Private capital has increasingly supported investment in office buildings in recent years. Now, with the COVID-19 pandemic, family offices are reshuffling the cards and refocusing on specific assets.
A new report published by Highworth Research on Single Family Offices states that over 50% of family offices in Europe allocate capital to residential real estate.
Private families have increasingly supported investment in office buildings in recent years. Today with the crisis, family offices are concerned about whether growing unemployment, conversion to home-working and the use of videoconferencing such as Zoom, will reduce the demand.
Family offices, invested in retail real estate or hospitality, are anxious about whether tenants will pay rent or whether they will be able tp meet their debt covenants on a building.
Savills forecast in April 2020 that housing transactions in the UK this year could fall by 20-40% from the past 5 years’ average. Similarly in Spain the Don Piso network of estate agents forecasted that the Spanish housing market could contract by 20-25% this year compared to 2019.
Sensitivity & infighting
A family office suing another billionaire family office is a rare event, underlining the complexity of the situation in the retail business. The coronavirus has introduced a new set of challenges for asset allocation.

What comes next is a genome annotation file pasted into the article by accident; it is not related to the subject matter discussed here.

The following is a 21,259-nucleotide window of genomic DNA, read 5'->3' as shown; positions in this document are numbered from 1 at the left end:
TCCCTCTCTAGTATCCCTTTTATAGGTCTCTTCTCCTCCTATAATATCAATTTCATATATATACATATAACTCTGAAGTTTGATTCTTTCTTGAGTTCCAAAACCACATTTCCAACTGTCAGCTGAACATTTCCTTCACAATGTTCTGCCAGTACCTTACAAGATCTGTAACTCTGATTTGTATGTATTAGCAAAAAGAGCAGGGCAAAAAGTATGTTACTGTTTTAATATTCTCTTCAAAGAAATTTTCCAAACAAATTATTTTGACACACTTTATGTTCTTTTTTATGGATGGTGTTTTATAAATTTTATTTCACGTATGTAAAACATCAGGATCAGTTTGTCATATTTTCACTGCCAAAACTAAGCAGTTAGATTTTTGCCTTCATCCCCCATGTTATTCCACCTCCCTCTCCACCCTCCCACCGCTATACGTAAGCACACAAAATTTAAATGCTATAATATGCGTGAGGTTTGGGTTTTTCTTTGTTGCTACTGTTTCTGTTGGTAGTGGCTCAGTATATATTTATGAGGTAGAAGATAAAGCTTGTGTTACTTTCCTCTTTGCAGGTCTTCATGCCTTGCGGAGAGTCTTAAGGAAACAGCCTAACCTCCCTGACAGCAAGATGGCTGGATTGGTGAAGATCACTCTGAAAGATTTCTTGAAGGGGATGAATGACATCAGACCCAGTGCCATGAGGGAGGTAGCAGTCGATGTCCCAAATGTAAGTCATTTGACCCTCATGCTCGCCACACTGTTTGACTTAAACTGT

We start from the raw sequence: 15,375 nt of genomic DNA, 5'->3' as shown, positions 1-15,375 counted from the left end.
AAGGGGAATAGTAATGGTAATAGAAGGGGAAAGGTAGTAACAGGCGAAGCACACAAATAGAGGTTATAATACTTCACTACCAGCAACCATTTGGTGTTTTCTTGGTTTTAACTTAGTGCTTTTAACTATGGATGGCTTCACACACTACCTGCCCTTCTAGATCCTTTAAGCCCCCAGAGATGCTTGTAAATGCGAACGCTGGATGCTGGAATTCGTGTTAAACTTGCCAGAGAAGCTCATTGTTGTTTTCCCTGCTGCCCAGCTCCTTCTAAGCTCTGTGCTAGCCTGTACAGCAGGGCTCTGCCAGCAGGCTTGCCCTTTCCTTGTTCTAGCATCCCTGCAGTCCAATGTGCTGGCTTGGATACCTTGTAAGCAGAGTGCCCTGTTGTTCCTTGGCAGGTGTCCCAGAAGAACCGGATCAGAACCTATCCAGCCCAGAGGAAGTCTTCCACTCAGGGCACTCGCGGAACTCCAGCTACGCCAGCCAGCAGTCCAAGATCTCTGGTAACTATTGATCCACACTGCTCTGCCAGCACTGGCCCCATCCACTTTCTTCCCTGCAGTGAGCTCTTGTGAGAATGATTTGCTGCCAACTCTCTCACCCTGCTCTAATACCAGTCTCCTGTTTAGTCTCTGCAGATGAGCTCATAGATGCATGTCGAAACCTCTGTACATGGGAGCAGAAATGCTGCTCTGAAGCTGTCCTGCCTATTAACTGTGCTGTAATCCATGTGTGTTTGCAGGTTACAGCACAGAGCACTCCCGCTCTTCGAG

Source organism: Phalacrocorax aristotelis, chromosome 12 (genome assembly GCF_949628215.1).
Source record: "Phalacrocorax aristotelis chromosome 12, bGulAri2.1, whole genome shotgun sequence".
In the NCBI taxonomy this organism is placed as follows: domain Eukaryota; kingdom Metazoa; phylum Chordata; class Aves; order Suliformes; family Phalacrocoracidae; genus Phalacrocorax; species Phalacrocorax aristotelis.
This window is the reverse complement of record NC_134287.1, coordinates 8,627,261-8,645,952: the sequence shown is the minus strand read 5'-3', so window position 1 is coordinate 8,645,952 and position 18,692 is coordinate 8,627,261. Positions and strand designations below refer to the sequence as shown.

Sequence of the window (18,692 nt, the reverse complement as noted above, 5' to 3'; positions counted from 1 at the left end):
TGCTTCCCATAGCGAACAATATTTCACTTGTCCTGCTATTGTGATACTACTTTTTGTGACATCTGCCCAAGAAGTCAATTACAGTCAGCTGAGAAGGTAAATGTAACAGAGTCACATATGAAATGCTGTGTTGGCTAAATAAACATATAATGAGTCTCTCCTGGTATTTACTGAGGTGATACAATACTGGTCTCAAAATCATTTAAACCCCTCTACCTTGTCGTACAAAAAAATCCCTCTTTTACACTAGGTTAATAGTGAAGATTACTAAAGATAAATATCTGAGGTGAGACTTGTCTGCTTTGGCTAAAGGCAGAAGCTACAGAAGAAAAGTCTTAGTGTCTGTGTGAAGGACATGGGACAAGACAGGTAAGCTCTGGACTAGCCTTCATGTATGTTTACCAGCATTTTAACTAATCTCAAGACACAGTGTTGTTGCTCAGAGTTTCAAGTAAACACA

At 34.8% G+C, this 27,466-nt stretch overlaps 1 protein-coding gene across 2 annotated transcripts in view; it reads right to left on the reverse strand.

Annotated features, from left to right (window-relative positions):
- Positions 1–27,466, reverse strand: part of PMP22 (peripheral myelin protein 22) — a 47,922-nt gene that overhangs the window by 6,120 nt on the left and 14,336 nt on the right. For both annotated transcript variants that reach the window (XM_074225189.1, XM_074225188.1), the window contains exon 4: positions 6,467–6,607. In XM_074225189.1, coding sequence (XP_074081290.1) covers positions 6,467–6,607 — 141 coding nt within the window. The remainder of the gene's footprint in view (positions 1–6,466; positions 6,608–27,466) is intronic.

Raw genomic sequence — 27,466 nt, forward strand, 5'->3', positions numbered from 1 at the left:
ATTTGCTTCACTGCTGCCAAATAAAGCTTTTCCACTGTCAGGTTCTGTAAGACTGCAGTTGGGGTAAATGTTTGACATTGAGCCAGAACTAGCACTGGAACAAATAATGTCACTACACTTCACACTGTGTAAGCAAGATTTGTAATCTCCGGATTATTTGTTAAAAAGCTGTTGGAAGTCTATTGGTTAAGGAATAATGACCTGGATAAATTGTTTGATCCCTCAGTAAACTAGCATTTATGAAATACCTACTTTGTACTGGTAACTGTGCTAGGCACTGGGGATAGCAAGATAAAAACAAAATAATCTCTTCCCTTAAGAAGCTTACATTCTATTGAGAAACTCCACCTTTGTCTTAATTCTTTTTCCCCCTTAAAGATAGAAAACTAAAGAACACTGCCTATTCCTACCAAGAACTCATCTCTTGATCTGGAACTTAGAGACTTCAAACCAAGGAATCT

In June 2020 Pontegadea, the family office of Amancio Ortega, Chairman of fast-fashion multinational Inditex, took legal action against H&M, owned by the family of Stefan Persson, for non-payment of rent on H&M’s 4,000 sqm store in San Francisco.
Luxury, logistics & farming
Family offices invested in luxury residential, logistics, warehouses, farms, agricultural land, and certain niche markets such as data centres are the clear winners. Malls and hospitality will have to wait for better testing & control over present & future pandemics.
Highworth Research finds that 26% of family offices in the EMEA region have investments in industrial real estate, or warehousing and logistics buildings.
Meanwhile, luxury real estate has seen a remarkable “instant” recovery in Paris, London and across Europe, with a strong demand for larger assets offering gardens and extra rooms. The experience of working from home has made people aware of the limitations of their existing residences, and increased inside and outside space has become the crucial driver of demand.